LAKE OKEECHOBEE – Heavy rainfall continued to soak areas north and south of Lake Okeechobee last week, leaving canals high, fields flooded and Lake Okeechobee rising. On Oct. 27, the lake level was 16.37 feet above sea level. One week ago it was 16.22.
Despite releases from the lake — west to the Caloosahatchee River and east to the St. Lucie River — the big lake continues to rise.
On Oct. 14, Col. Andrew Kelly of U.S. Army Corps of Engineers announced a plan to release water east and west in an attempt to slow the rise of the lake, which was already more than 6 inches above it’s upper regulation schedule of 15.5 feet. The corps’ plan calls for releases of 4,000 cubic feet per second to the Caloosahatchee River, measured at the Moore Haven Lock and 1,800 cfs to the St. Lucie, measured at the St. Lucie Lock. The St. Lucie Lock is 23.9 miles from Port Mayaca (where the C-44 canal meets the lake) so flow at the St. Lucie Lock includes a mixture of local basin runoff and lake water. For the past 7 days, while flow at the St. Lucie Lock averaged 1,585 cfs, about half of the water going into the St. Lucie came from the C-44 basin. Flow at Port Mayaca averaged just 798 cfs.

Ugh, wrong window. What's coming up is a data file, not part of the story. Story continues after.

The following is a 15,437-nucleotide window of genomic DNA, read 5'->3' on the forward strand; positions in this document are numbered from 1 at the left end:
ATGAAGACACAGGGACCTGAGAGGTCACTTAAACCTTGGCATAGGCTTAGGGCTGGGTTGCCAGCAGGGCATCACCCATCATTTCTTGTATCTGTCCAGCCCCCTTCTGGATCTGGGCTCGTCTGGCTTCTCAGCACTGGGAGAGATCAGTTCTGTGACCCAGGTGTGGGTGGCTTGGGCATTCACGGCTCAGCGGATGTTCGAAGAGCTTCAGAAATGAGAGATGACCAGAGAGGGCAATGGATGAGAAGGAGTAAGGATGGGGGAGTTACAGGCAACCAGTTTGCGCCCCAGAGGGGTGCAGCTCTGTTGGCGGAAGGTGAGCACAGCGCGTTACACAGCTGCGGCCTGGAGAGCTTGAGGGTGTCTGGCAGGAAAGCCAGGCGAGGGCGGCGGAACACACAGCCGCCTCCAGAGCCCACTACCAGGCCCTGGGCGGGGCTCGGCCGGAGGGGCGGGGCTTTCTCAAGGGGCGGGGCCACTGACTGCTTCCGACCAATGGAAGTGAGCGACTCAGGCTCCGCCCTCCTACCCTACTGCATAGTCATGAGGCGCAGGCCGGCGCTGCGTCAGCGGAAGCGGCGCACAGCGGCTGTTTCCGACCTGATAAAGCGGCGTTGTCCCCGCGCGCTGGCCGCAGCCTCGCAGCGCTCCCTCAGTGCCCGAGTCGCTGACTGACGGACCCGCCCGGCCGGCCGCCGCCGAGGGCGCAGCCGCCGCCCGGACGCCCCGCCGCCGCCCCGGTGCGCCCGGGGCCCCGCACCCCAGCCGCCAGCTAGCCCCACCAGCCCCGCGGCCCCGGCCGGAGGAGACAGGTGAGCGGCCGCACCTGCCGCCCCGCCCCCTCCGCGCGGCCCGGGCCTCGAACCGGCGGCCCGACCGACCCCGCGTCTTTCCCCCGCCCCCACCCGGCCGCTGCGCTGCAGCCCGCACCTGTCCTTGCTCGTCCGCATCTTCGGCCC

The corps is also working with the South Florida Water Management District (SFWMD) and Florida Department of Environmental Protection to monitor cyanobacteria (also called blue green algae) in the lake to prevent the release of any toxins to the coastal estuaries.
The most recent water sampling results by the South Florida Water Management District found no toxins in the samples near Port Mayaca or Moore Haven. Samples were taken at 15 sites on the lake on Oct. 21; low levels of microcystin were detected at three sampling sites, with the highest reading at 5 parts per billion near the center of the lake, which is about 40 miles across. The Environmental Protection Agency considers levels below 8 ppb to be safe for recreational contact such as swimming.